All Posts By

Niko Kirby

Fall Gardening

By Education, Fall, Fall Gardening, Grow a Garden, Winter

Fall gardening is a great way to extend the growing season as the warm weather crops of summer are ending their life cycle.

What to Grow
All cool weather crops can be successfully grown in the fall. Optimal temperatures for these crops range from 55-75° F. Crops grown for a fall and/or early spring harvest include garlic, radishes, beets, broccoli, cabbage (including Chinese cabbage), cauliflower, chard, collards, kale, kohlrabi, parsnips, rutabagas, turnips, carrots, peas, leaf lettuces, mustard greens, parsley and spinach.

When to Plant
Tentative first frost date in Denver is the first week in October. Check the maturity date (days to harvest) on the back of the seed packets. Add the time needed for germination (usually 7-10 days) plus another 10 days to your time to account for slower growth with decreasing daylight hours.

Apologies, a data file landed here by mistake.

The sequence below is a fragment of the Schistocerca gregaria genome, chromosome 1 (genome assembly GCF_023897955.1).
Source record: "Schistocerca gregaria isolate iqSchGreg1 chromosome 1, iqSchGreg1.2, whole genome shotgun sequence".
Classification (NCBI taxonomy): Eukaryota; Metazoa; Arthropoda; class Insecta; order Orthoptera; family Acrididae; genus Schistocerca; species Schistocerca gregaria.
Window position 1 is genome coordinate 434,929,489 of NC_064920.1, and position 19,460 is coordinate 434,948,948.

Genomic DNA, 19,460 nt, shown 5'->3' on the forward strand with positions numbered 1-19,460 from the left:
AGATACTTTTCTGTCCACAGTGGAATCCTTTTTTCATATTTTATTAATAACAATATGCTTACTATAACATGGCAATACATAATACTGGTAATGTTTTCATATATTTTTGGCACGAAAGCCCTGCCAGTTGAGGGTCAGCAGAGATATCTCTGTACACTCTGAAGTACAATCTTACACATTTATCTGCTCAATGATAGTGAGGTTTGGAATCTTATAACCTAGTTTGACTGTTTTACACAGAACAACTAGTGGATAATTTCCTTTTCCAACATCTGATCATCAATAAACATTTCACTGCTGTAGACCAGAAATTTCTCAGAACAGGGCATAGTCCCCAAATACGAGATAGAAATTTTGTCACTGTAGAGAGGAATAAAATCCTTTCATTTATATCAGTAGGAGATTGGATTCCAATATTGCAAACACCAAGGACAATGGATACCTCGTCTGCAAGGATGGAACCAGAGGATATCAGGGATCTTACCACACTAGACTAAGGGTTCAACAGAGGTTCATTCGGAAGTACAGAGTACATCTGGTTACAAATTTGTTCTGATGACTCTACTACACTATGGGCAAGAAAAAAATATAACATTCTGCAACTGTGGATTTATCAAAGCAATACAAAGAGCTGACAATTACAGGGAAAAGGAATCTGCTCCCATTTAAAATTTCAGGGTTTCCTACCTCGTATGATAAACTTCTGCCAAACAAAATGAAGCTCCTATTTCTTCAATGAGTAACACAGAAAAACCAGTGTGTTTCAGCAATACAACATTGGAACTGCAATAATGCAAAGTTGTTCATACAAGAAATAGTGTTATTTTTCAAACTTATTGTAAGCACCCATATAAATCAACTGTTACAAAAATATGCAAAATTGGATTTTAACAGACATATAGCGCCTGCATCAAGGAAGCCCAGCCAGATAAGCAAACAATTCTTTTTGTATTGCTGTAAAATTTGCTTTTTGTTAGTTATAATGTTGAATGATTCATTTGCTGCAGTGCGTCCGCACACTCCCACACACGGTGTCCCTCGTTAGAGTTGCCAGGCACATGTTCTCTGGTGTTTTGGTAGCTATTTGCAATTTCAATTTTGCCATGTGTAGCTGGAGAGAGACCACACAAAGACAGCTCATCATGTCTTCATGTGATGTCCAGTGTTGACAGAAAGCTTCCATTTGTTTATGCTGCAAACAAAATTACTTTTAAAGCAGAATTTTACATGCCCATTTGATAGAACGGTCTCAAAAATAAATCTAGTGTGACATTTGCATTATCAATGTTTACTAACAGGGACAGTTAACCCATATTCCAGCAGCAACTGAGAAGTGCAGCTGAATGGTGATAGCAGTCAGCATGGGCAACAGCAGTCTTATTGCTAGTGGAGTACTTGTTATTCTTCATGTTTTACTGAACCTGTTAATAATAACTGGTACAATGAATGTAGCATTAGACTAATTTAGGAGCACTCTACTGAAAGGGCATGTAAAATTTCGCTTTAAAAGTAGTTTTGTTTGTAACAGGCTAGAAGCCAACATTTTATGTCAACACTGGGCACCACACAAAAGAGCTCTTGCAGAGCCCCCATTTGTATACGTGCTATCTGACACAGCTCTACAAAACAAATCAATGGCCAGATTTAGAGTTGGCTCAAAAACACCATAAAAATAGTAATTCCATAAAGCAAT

Example: If peas mature in 62 days, add 10 days for germination and another 10 days for slower growth in late summer. For this vegetable, we would need to plant the seeds 82 days prior to the end of the first week in October, which would be around the last week in July to gain a fall harvest.

Soil Preparation
Before planting new transplants or seeds, cultivate seedbeds deeply and incorporate at least one inch of aged compost, dug into the top two inches of soil. Moisten soil lightly and if possible wait at least two days for buried weed seeds to emerge before planting fall crops. Use a hoe to cultivate out weeds, which can be left on the soil surface to decompose and provide extra nutrients.

Selecting Varieties